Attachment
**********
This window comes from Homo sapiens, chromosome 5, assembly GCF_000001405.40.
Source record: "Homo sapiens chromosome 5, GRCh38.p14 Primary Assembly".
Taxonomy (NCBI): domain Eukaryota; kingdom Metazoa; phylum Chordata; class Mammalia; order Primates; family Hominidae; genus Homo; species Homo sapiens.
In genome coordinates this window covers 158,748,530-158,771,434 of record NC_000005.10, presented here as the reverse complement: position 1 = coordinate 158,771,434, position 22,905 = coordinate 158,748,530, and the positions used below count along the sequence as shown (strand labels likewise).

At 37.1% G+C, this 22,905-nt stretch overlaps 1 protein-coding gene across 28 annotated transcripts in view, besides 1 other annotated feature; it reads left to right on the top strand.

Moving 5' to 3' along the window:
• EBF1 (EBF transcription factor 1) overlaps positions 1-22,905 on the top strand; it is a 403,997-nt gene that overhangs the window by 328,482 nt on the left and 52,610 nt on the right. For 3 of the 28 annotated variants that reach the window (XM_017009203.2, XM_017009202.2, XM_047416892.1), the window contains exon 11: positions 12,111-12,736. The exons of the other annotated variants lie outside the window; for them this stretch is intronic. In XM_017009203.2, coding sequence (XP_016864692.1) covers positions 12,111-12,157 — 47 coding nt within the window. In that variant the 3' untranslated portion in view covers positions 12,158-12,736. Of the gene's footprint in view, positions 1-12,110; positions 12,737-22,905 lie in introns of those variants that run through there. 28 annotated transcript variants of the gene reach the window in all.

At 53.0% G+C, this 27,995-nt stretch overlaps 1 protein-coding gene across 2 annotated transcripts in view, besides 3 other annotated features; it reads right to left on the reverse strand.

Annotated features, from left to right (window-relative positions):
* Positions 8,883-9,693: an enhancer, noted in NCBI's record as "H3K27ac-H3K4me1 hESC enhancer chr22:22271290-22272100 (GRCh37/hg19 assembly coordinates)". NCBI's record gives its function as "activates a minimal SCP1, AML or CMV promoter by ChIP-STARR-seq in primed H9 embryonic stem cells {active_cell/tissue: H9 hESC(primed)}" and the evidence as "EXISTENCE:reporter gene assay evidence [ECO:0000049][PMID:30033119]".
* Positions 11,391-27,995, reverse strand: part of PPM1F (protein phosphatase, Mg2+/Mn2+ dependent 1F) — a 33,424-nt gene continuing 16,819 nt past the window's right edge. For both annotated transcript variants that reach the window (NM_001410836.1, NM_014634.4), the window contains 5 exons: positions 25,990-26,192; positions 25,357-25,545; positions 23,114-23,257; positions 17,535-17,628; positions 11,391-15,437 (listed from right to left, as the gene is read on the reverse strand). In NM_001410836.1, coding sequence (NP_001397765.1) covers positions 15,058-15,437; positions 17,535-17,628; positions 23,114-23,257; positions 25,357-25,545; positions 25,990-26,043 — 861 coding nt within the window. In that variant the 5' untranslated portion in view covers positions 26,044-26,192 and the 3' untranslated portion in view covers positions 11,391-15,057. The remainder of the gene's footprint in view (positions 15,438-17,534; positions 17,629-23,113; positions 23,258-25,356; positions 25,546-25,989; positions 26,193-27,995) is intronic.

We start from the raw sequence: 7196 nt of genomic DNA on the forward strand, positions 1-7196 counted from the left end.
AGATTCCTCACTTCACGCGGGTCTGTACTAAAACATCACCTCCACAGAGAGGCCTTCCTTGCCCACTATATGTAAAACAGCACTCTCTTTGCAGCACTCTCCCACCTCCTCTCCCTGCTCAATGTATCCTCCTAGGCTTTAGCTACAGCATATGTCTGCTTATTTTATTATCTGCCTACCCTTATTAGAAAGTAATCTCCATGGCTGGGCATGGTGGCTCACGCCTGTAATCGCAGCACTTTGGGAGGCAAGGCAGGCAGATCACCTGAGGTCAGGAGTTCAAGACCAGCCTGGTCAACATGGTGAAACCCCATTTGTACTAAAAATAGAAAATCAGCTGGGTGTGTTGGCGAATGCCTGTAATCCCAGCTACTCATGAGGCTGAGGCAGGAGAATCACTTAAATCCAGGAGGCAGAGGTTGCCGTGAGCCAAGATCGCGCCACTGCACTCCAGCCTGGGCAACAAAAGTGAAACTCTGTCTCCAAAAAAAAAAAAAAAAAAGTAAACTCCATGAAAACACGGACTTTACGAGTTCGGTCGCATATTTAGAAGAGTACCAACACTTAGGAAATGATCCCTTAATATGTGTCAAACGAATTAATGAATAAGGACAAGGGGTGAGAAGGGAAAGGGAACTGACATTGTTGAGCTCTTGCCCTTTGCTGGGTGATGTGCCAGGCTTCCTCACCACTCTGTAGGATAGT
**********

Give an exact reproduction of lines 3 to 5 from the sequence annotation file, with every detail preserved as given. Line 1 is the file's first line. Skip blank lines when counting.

Taxonomy (NCBI): domain Eukaryota; kingdom Metazoa; phylum Chordata; class Mammalia; order Primates; family Hominidae; genus Homo; species Homo sapiens.
In genome coordinates this window covers 158,748,530-158,771,434 of record NC_000005.10, presented here as the reverse complement: position 1 = coordinate 158,771,434, position 22,905 = coordinate 158,748,530, and the positions used below count along the sequence as shown (strand labels likewise).

At 37.1% G+C, this 22,905-nt stretch overlaps 1 protein-coding gene across 28 annotated transcripts in view, besides 1 other annotated feature; it reads left to right on the top strand.